There’s a tentativeness to Kaluuya’s work as Chris, the unwitting, if a tad suspicious, boyfriend to Allison Williams’ Rose. And he carries that guard through the entirety of Jordan Peele’s surprising debut. Kaluuya keeps us in lockstep through every shift in tone, every mind-blowing development. He seems always a bit on edge, like a boyfriend meeting the parents for the first time or a man trapped in a house of horrors unimaginable. There’s also a lot to his face, now forever burned in the collective movie memory, tears flow from eyes wide open, memory, pain, and fear, quite literally “sinking” into his circumstance, trapped. Get Out is something. It’s a movie that still eludes me to some extent, one that demands endless re-watches and seems to change in subtle ways each time I watch it. On first watch, Kaluuya didn’t seem to do much at all, just as the film didn’t. On re-watch, it seems this movie becomes something else entirely, and Kaluuya’s performance likewise becomes the gift that keeps on giving, Best Actor work in a film nobody saw coming and that we may never get again.

Gary Oldman, Darkest Hour

The outlier is also the loudest, the biggest, the heaviest, the clear winner. A lifetime achievement award for one of the most interesting actors of my lifetime. We often praise actors in terms of how well they disappear into the role. Oldman quite literally disappears (fat suit and prosthetics and makeup galore) into the larger-than-life Winston Churchill in his first days as Prime Minister. And so I dismissed it all as this year’s Iron Lady and waited and waited to get to it. Then, I got to it. And it is proof of at least two things: 1.) Director Joe Wright is great at making movies; and 2.) Gary Oldman is a maniac casting choice that so works. He’s got the loud, maybe drunk, cigar clouded thing down. He’s got the loud, demanding, staunchly correct, speech-making thing down. And, and this is the very best, he has the small moments of pain, silent fear creeping in, despair for the loss of his country’s sons, desire to find his way back to the people, his people. These are too the moments where you see Oldman’s face buried in there, and you see how well that works just the same. Despite all that, I prefer nearly every other nominated performance, but I can live in a world where this performance wins Best Actor.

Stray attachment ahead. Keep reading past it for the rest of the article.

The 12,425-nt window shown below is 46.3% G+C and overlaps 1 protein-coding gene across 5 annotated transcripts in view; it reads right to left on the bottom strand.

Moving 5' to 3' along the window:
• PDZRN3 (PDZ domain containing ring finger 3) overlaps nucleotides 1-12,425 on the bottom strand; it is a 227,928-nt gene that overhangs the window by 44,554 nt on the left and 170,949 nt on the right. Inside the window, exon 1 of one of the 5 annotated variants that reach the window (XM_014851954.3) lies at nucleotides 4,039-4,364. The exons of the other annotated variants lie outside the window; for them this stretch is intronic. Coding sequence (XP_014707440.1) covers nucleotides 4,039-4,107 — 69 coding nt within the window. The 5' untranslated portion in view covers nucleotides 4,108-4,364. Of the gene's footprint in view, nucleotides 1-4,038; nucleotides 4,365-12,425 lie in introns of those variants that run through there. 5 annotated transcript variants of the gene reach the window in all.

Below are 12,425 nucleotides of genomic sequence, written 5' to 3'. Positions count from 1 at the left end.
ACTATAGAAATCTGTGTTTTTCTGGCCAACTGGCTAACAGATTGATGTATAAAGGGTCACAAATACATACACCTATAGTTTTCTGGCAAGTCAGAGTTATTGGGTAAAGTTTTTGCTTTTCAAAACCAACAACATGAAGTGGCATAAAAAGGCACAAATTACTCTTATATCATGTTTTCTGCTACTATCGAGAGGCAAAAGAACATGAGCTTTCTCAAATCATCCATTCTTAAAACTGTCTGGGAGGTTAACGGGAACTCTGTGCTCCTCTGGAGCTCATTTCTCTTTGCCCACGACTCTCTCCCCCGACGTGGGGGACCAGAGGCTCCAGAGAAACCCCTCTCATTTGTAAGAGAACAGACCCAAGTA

Denzel Washington, Roman J. Israel, Esq.

If all of this movie was as good as its first act, I might champion this performance as the best of the year. Alas, Dan Gilroy’s screenplay or whatever it got turned into after filming and editing is epically flawed, manipulative, and turns what seems to be the perfect activist hero for our collective now into a man that doesn’t resemble anyone that anyone knows. But Washington brings out the tics, the inner-workings of a man like Roman J. Israel, Esq. are fully brought to life, a man of massive intelligence, socially inept, too intense in his convictions to ever be more than a law office’s chief researcher. And that’s the first act, and, when the movie tries to make him more, so it loses us little by little. Even so, Washington never wavers and takes this character to that point and past. It’s a committed performance from one of the greats that could never be played by anyone else. And there’s something to be said for that, even if this performance has no chance of winning Best Actor. A shame too. I’d like to see Denzel get another statue, especially on the heels of such stellar work in 2016’s Fences.

So, to rank them (according to my personal taste):

5. Washington
4. Oldman
3. Kaluuya
2. Day-Lewis
1. Chalamet

And the Winner is…

Gary Oldman (I’d say that’s all but a done deal…of course, if last year’s show is any indication, anything can happen.)

Who do you think is going to win?